Rain Gauge Data
Blue Notes Newsletter
Blue Notes Newsletter Sign-up
See How We're Doing
What We Do
What You Can Do
Home Haz Mat Collection
Water Drop Alerts
Construction Standard Documents and Special Bid Attachments
Events & Outreach
Contract Compliance Login
Government & Business
Community Exchange (Document Repository)
Rules & Regulations
Dentist Offices & Mercury
Private Property I & I
Industrial Waste & Pretreatment
Industrial Honor Role
Total Maximum Daily Loads (TMDL)
2020 Water Quality Initiative
State Of The Art Report
2020 Facilities Plan Reports
2020 Plan - Addendum 1
2020 Plan - Treatment Report
2020 Plan - Conveyance Report
Urban areas depend on critical infrastructure systems (power, drinking water, wastewater, and communications) functioning properly. Those systems are dependent on each other and are equally vulnerable to changing urban conditions such as fluctuations in temperature and rainfall, varying land use conditions, population influxes, and poverty rates. Therefore, the risks herein are addressed and understood as they relate and correlate to other components of the built, natural and social environments. Oftentimes, a disturbance within one area of infrastructure will result in an impact or disruption in other areas. Increasing demand for natural resources, infrastructure, and public services challenges cities’ sustainable development and economies. Smarter planning, development, and management of infrastructure and public services for our cities will be an absolute necessity. The American Society of Civil Engineers cites the lack of investment in infrastructure as an impediment for Wisconsin to compete in an increasingly global marketplace. Wisconsin needs to invest $1 billion in drinking water infrastructure and $6.33 billion in wastewater infrastructure over the next 20 years.
Read how the Milwaukee metropolitan area can address these complex threats for a stronger, more resilient region in the MMSD 2019 RESILIENCE PLAN.
Our Resilience Plan is a testament to our love for the Great Lakes and the region that surrounds the great City of Milwaukee. The plan accentuates the region’s rich history of using the bounties of Lake Michigan to enhance the livelihood and well-being of its people. Hard-working people have worked tirelessly to make the Milwaukee region the beautiful place it is today, and that collaborative spirit will be key to the success of this plan moving forward.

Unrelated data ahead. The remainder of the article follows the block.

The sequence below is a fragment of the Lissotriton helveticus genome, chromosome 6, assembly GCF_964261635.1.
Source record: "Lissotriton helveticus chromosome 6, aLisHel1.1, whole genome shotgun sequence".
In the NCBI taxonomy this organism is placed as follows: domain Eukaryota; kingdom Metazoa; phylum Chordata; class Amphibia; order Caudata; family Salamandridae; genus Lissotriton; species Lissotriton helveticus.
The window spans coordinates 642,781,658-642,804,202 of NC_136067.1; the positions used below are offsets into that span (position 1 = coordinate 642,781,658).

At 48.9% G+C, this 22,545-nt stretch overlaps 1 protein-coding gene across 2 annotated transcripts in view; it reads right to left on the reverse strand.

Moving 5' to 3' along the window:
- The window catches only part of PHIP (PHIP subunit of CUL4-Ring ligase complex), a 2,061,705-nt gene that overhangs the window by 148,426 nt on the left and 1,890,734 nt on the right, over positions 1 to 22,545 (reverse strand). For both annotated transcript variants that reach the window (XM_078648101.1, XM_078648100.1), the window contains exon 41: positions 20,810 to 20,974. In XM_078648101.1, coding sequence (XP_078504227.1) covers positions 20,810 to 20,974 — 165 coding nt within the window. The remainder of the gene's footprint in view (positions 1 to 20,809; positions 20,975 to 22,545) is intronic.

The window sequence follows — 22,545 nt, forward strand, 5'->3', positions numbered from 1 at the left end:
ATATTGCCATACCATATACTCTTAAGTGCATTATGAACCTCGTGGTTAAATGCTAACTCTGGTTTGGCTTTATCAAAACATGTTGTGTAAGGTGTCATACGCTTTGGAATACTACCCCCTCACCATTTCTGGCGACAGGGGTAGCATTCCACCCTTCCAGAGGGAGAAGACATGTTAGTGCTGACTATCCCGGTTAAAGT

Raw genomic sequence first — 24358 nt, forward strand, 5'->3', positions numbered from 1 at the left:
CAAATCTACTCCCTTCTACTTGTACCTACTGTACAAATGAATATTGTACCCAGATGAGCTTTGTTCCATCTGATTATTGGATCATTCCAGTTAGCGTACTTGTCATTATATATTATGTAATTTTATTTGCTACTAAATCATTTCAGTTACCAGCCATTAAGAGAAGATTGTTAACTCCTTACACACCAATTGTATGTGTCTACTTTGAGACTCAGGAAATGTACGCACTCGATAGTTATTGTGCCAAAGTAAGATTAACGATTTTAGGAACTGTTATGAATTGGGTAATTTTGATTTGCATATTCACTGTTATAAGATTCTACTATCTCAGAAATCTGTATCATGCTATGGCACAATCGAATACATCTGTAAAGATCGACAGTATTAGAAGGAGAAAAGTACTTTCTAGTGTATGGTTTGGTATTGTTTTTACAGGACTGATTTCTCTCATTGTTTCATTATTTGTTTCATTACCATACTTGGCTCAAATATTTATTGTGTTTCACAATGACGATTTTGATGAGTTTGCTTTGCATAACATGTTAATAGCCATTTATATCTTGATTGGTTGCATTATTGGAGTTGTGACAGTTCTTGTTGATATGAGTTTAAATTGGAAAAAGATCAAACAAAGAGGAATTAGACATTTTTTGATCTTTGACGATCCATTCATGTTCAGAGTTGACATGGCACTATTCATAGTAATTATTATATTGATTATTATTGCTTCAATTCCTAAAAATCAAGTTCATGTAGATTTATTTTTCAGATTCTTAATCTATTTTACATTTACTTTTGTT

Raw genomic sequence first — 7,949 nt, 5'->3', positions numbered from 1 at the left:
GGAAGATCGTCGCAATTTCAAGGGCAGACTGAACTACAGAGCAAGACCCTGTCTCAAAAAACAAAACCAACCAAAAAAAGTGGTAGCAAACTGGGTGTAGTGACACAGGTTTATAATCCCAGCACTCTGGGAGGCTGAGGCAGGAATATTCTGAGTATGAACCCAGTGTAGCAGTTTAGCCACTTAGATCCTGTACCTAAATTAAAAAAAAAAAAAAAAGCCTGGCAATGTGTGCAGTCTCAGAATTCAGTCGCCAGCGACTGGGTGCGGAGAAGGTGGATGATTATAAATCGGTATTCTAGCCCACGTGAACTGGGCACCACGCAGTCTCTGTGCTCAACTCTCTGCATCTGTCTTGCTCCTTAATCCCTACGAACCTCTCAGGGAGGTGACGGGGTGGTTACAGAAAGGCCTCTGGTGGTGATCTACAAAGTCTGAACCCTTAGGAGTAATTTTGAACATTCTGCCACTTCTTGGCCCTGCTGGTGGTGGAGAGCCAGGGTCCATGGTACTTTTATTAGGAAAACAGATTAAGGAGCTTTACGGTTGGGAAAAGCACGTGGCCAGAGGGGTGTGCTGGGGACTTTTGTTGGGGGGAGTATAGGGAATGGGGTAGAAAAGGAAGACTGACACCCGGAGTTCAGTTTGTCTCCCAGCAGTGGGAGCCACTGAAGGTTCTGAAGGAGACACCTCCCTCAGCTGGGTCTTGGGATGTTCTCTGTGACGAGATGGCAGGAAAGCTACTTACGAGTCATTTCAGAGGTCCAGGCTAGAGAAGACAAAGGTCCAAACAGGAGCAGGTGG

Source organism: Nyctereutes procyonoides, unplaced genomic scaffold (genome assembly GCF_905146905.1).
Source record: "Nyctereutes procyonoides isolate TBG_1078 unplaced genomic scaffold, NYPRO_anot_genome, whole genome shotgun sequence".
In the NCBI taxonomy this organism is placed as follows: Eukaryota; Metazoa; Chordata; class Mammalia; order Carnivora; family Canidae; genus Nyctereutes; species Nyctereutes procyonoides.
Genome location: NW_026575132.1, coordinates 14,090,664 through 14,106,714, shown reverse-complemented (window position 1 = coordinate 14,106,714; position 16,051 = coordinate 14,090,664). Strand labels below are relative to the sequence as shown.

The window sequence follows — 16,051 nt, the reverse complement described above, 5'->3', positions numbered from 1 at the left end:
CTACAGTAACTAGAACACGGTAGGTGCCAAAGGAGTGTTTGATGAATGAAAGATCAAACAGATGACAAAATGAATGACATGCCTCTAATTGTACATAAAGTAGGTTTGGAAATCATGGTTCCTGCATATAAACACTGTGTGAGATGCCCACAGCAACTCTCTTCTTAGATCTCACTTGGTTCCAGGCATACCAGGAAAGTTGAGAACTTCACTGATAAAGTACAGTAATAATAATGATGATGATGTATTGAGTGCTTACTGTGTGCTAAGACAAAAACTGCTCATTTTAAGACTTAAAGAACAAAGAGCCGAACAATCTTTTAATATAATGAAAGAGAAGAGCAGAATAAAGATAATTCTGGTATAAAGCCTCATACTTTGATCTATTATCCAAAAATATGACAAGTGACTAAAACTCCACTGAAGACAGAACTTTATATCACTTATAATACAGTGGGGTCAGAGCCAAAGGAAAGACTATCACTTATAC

A healthy environment, strong schools, robust economy, and collaborative governments are the foundational elements of this Resilience Plan. The Plan builds from these strengths, identifies the emerging challenges, and charts a path to our future. This future path was built from the ground up around three visions:
Make the Milwaukee Region a better place to live by improving the public's participation in decision making and their enviornment.
Boost the region's economic vitality through innovative job creation and access to equal opportunities.
Adapt infrastructure to the challenges of the 21st century.
The action steps found in each of these visions will be implemented by many partners over many years, and MMSD is excited to collaborate to do its part. Providing sustainable, livable employment is one of the great challenges identified in the Resilience Plan. As the Chairwoman of the MMSD Commission, I look forward to MMSD providing leadership associated with addressing the effects of climate change and connecting the under-employed with jobs that will be created through the innovation of our 21st-century infrastructure. The Milwaukee region is on an upward trajectory. Working collaboratively as a region to realize these visions will take us to a more sustainable, resilient future. I hope we can all take part in this experience and move onward.
Managing water where it falls is something you can do to help protect our rivers and Lake Michigan. We have an aggressive goal to create enough green infrastructure to capture 740 million gallons of water every time it rains.
Sustainability is a rich part of the MMSD history, integral to present-day operations, and critical to
our future. Focused initially on water reclamation and resource recovery, our mission is evolving over time to encompass many overlapping facets of environmental and public health.
The production of Milorganite® is one of the nation’s oldest and world’s largest recycling efforts. We've safely recycled the nutrient-rich microbes from our wastewater treatment process into a goof-proof fertilizer that works wonders for lawns, gardens, flowers trees and shrubs.